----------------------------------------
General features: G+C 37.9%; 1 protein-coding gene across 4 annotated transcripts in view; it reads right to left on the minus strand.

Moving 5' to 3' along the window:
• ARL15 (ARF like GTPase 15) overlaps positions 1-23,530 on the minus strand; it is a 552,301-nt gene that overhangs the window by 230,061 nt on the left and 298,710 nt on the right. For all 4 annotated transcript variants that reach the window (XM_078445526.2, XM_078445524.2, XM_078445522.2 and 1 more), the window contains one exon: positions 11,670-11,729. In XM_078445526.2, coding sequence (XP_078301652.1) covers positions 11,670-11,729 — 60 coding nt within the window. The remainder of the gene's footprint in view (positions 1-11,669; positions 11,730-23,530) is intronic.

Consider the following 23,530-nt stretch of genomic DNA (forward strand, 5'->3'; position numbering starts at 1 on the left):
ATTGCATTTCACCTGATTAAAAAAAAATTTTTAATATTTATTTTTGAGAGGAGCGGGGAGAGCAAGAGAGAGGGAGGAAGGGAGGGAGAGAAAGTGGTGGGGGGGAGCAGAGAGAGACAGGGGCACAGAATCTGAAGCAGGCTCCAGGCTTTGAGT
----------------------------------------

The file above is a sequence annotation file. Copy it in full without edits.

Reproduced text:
General features: G+C 37.9%; 1 protein-coding gene across 4 annotated transcripts in view; it reads right to left on the minus strand.

Moving 5' to 3' along the window:
• ARL15 (ARF like GTPase 15) overlaps positions 1-23,530 on the minus strand; it is a 552,301-nt gene that overhangs the window by 230,061 nt on the left and 298,710 nt on the right. For all 4 annotated transcript variants that reach the window (XM_078445526.2, XM_078445524.2, XM_078445522.2 and 1 more), the window contains one exon: positions 11,670-11,729. In XM_078445526.2, coding sequence (XP_078301652.1) covers positions 11,670-11,729 — 60 coding nt within the window. The remainder of the gene's footprint in view (positions 1-11,669; positions 11,730-23,530) is intronic.

Consider the following 23,530-nt stretch of genomic DNA (forward strand, 5'->3'; position numbering starts at 1 on the left):
ATTGCATTTCACCTGATTAAAAAAAAATTTTTAATATTTATTTTTGAGAGGAGCGGGGAGAGCAAGAGAGAGGGAGGAAGGGAGGGAGAGAAAGTGGTGGGGGGGAGCAGAGAGAGACAGGGGCACAGAATCTGAAGCAGGCTCCAGGCTTTGAGT